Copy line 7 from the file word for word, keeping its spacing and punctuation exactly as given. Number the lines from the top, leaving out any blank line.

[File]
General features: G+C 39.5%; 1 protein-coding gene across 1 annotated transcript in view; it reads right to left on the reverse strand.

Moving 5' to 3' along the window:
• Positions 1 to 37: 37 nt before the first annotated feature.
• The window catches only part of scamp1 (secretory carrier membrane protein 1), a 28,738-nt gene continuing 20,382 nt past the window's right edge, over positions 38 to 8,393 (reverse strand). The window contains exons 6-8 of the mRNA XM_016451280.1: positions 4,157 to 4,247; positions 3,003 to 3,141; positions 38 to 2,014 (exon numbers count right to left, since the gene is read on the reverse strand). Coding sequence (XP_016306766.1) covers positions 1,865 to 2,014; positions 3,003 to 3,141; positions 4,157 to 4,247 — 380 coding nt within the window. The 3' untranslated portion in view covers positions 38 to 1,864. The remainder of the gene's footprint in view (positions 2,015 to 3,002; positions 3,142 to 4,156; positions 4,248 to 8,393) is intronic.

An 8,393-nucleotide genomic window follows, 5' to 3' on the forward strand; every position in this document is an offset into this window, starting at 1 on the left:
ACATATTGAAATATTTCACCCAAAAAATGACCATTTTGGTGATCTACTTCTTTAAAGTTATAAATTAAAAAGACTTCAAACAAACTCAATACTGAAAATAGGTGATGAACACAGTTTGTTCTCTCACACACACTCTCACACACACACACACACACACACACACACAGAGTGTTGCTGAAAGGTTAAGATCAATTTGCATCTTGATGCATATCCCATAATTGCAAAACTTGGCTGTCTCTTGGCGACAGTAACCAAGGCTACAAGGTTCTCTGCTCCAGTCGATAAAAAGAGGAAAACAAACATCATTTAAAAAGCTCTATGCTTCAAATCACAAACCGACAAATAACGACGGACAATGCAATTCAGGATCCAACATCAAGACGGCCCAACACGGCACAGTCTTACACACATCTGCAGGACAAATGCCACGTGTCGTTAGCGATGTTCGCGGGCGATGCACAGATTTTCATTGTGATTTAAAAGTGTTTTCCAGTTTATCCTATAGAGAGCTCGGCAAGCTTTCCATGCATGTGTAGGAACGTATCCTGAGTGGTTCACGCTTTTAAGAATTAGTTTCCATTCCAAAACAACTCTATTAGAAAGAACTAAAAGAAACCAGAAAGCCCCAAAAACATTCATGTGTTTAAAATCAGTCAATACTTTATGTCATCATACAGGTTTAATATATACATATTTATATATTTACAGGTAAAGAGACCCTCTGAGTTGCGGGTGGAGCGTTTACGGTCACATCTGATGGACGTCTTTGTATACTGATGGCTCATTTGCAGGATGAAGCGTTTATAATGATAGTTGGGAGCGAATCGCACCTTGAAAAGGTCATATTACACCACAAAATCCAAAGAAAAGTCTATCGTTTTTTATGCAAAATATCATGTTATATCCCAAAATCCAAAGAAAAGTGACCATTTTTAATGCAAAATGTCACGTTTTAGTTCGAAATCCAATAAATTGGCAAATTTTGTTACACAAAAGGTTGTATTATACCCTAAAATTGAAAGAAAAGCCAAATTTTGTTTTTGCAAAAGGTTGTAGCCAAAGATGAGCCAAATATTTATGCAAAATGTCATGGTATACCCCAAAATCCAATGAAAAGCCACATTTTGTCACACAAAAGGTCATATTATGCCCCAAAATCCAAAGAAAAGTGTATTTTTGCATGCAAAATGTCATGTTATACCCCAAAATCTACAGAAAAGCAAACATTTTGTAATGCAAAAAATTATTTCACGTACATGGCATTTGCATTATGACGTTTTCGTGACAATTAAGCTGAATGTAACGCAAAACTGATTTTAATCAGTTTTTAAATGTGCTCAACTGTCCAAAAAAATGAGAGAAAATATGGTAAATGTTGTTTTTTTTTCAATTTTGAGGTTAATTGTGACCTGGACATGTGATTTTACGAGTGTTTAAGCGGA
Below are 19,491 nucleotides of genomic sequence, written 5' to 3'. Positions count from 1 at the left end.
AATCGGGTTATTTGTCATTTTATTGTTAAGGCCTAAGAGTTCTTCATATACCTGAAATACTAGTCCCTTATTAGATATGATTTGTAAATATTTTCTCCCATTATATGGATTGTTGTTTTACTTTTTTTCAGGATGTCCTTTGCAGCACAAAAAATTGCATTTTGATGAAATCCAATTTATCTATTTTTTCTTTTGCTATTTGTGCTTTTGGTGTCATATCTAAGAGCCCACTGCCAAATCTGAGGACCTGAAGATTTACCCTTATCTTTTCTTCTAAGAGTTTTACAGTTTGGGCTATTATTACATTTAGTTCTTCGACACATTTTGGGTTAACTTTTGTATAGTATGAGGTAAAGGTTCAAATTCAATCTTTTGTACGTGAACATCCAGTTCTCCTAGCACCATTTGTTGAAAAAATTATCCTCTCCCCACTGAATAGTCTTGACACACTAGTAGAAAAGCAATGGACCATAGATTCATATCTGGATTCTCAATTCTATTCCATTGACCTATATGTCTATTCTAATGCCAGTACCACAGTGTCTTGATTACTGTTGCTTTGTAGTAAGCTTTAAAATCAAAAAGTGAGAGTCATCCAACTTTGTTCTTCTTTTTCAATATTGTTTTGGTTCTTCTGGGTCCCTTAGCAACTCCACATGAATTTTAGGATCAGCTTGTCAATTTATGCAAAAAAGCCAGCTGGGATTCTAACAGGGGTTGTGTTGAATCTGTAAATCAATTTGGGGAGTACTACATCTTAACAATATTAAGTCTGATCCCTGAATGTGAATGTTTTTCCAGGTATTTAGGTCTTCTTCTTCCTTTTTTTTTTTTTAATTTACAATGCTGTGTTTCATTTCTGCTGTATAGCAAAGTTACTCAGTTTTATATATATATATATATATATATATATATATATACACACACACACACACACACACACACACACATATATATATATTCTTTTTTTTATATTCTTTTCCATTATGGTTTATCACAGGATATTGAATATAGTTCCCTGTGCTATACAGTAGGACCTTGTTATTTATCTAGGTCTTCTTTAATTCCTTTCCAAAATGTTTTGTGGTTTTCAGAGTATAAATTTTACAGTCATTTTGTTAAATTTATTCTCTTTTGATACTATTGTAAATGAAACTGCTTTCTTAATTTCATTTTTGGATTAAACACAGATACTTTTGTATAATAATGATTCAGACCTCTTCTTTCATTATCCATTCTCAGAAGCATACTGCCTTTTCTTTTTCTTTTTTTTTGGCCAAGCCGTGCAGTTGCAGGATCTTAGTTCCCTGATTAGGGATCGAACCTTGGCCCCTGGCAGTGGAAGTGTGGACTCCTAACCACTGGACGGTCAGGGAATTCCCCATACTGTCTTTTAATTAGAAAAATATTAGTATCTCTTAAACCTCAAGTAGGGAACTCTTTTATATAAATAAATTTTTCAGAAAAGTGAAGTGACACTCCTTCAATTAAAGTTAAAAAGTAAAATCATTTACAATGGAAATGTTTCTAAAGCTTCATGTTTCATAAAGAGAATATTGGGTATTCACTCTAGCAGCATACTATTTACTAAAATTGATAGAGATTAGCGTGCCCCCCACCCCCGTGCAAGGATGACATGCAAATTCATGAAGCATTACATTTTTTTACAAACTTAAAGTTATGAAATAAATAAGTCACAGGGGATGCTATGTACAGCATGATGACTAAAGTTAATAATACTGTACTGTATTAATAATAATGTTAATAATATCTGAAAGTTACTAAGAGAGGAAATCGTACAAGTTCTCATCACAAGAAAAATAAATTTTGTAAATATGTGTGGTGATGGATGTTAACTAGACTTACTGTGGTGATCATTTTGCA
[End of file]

Below are 19,491 nucleotides of genomic sequence, written 5' to 3'. Positions count from 1 at the left end.